Meet Professor Pain: A Tough Mudder Obstacles Designer Speaks

Nathan Bassett thinks up demented obstacles for a living. How does he know when he's gone too far?

Interview with the Tough Mudder obstacles designer

Co-founded in 2010 by three Brits living in New York (none of them were Sting), Tough Mudder is the world’s best-known obstacle-course series. Tough Mudder events have been held in the US, UK, Ireland, New Zealand, Australia, Canada and Germany, with more than 1.3 million people taking part.

Tough Mudder obstacles are no laughing matter. Each course is around 10-12 miles long, and contains up to 25 obstacles – each of which is a more grimly imaginative test of the mind and body than having genital warts burned off with liquid nitrogen by your mother-in-law.

However, Tough Mudders are also famed for their sense of gutsy fun, and their love of camaraderie – there’s a lot of positivity amidst the punishment.

Every year, dastardly new Tough Mudder obstacles are added to classics such as The Arctic Enema – a dumpster filled with iced water that participants must duck down into in order to cross – and Electroshock Therapy – a field of muck bedecked with dangling, live electric wires.

Nathan Bassett is part of the team that designs these new Tough Mudder obstacles. He’s a brutal, brilliant bastard. Unbound grilled him on his demonic design process, and what Tough Mudders can expect to face in 2015.

Hi there Nathan. Your capacity for thinking up ways of torturing people could give that wee dude from the Saw films a run for his money. Where do you get your ideas?

“All sorts of places! TV, movies, video games… During brainstorming sessions we’ll sometimes pick a particular phobia – say, fear of enclosed spaces, or fear of heights – and riff on ways we can bring it to life.

“We want people to test themselves in mind and body, but also to have a legendarily rewarding, memorable time, so obstacles have to be entertaining and a little bit witty, as well as hard to conquer.”

Are there any Tough Mudder obstacles that never made it off the drawing board, either because they were too hard to build, or simply too harsh?

“For every obstacle you see on a course, there are anywhere between three and five that didn’t get constructed. We once wanted to set up a gauntlet of cannons that would fire tennis balls at people, but it proved impractical to realise on a large scale.

There was an unworkable volume of vomit

“During the early days, we experimented with making runners eat super-hot habanero chillies before jumping into The Arctic Enema. There was an unworkable volume of vomit.”

Mmmm… So how do you test Tough Mudder obstacles before unleashing them on the public?

“We’ve refined the procedure over the years. Tough Mudder now has a dedicated team that works purely on obstacle innovation, and we’re better at spotting potential issues at an early stage in development.

“Once we’ve decided that a fresh challenge idea might be workable, we set up an ‘alpha testing’ stage: our construction manager has a yard in the US where he builds prototypes, and folks from Tough Mudder HQ – myself included – then act as guinea pigs.

The Cry Baby is really going to push people’s boundaries

“Afterwards, we discuss what went well and what didn’t, and watch back videos of ourselves to spot any problems. There’s some pretty funny footage in the archives!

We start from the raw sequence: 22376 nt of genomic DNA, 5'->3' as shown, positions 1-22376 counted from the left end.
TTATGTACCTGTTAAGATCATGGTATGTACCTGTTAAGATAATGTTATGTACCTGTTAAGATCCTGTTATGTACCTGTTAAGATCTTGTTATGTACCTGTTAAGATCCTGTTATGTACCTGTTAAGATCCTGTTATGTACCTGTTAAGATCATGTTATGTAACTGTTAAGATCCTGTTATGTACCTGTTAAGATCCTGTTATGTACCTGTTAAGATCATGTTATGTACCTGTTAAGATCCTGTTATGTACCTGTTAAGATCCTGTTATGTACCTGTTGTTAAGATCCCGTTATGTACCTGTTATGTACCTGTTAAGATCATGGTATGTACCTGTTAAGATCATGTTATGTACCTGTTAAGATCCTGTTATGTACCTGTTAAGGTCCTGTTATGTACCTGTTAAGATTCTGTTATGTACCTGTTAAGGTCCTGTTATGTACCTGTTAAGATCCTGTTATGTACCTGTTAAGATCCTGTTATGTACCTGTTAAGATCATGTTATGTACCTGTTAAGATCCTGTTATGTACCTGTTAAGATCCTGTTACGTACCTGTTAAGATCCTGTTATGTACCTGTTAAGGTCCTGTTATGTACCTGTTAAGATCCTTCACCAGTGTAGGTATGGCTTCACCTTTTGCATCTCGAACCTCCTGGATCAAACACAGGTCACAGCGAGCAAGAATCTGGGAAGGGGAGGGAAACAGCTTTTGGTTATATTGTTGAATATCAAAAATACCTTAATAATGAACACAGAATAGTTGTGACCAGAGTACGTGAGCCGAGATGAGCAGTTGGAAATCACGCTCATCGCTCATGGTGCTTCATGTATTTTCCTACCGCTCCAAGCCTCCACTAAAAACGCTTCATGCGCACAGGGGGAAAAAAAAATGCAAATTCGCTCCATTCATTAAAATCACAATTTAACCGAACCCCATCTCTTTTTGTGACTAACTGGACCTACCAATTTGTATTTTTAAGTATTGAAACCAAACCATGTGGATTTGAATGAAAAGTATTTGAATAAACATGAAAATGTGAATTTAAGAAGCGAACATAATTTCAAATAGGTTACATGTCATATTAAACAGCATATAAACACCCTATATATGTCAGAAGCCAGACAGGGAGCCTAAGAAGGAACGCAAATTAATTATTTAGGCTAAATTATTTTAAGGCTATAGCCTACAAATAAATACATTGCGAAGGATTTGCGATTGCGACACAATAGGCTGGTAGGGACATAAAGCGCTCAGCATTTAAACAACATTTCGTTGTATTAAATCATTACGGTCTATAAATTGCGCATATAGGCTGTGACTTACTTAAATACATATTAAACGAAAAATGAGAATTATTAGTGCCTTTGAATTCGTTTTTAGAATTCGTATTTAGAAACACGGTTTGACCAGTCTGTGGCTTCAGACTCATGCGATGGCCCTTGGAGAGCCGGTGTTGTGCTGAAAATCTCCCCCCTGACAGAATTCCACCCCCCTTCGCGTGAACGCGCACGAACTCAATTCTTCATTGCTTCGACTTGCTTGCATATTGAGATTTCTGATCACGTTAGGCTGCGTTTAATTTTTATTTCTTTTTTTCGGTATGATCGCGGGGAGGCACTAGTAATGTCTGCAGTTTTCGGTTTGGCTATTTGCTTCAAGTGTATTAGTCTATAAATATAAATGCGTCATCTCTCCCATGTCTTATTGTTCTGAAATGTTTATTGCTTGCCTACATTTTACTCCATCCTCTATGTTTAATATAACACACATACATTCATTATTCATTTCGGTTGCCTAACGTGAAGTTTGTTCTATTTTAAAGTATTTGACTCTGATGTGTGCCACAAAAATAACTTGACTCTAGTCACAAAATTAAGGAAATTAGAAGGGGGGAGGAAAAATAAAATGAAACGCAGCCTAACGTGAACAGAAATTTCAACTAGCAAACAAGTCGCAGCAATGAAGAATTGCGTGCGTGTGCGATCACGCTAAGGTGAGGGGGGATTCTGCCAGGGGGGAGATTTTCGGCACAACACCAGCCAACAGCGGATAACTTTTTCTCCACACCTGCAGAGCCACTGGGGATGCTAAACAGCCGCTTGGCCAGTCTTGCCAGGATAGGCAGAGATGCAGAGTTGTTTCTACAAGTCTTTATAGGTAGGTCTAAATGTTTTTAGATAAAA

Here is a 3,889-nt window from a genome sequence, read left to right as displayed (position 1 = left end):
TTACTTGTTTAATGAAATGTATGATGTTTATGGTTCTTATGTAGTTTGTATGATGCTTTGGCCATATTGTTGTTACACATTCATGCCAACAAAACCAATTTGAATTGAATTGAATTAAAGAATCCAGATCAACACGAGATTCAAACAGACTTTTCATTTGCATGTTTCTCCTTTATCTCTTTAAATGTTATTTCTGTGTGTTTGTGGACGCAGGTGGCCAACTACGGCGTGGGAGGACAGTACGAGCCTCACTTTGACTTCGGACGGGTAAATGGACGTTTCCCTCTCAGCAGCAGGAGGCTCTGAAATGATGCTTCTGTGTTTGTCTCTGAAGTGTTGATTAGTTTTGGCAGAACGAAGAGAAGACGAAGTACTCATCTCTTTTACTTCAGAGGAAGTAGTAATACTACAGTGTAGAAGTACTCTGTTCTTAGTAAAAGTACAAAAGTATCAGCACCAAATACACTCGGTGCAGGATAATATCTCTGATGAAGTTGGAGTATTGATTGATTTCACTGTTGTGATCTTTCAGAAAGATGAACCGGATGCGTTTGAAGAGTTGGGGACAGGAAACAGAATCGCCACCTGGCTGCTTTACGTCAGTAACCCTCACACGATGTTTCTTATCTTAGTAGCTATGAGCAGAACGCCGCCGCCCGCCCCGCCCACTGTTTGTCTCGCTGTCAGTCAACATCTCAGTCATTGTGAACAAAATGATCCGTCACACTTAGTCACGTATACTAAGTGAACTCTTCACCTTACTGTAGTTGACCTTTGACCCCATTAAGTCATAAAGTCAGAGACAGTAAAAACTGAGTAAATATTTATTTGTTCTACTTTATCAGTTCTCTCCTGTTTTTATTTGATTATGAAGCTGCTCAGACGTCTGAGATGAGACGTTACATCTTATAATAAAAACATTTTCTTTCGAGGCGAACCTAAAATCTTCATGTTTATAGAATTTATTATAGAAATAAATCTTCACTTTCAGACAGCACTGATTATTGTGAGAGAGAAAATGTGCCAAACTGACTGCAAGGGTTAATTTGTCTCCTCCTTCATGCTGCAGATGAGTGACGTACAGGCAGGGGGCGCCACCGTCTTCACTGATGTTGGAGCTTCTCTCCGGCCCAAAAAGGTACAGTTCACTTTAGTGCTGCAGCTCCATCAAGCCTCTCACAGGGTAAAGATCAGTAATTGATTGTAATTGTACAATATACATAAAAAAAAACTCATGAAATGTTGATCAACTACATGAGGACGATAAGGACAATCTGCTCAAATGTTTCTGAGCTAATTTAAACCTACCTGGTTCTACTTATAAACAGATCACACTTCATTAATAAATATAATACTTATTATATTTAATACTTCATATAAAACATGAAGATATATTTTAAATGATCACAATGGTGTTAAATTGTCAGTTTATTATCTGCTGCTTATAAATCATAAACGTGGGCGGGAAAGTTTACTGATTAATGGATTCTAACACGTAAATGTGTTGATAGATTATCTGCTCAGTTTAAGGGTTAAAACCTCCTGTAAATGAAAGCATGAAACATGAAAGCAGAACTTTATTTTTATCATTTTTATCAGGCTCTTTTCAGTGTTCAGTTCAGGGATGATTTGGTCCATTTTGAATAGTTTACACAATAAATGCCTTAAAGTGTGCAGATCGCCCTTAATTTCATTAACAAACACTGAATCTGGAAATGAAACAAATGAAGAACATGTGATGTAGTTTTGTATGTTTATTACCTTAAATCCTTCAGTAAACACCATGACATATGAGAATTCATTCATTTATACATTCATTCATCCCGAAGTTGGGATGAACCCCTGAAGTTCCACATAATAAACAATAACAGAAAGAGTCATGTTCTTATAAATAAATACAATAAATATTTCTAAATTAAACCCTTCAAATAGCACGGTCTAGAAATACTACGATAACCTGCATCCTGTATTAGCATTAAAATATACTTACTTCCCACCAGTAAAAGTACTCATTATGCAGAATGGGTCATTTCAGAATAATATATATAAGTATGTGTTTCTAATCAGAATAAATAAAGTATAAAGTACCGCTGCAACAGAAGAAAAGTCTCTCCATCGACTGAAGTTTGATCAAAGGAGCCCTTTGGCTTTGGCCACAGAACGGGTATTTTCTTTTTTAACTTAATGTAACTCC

“Next is the ‘beta testing’ phase, where we invite a selection of TM competitors both old and new to try the fresh obstacles for themselves, and run focus groups to find out their thoughts. Each obstacle can go through multiple refinements and redesigns before it’s ready for 20,000 people to throw themselves at it during an official Tough Mudder event.”

We heard that one of the new Tough Mudder 2015 challenges involves tear gas…

“You mean The Cry Baby! It’s a crawl-through box containing a number of tear-inducing irritants. It’s really going to push people’s boundaries.

In certain events we’re also welcoming The Ring of Fire, which sees participants sliding down a fireman’s pole surrounded by flames, while The Birth Canal requires competitors to slide on their bellies beneath a heavy liner filled with red water, as though they’re being reborn.”

One way to make us cry would be to line a tunnel with photos of Nigel Farage and make us crawl through it. We’re not sure we’d survive.

“I’d love to see some UK politicians pitted against each other on a Tough Mudder track! And Bear Grylls – I think it’d be very interesting to see how he approached things. Also, Ned Stark from Game Of Thrones – he’s caring, brave, and thinks of others around him, so he’d be a top team player, although he’d have to be careful not to lose his head.”

On a more serious note, have you witnessed any incredible acts of teamwork or good sportsmanship out on the Tough Mudder courses?

“Absolutely. You see some of the best of humanity out there. One stand-out memory for me was watching a girl from our offices called Nikki complete a course: she was the first wheelchair-bound athlete to do so.

“It was an intensely tough course, too, in Yorkshire, with epic amounts of mud and steep hills. Nikki had a rope on the front of her chair so her team could pull her as well as push; she slid on her bum through some parts, and was strapped to her team mates for others.

The beauty of Tough Mudder
is that anyone can do it

“The problem-solving techniques she and her team used were exceptional, as was her own mental grit. The beauty of TM is that anyone can do it – you just need the determination to not stop!”

will have you sailing over those obstacles like a ninja champ

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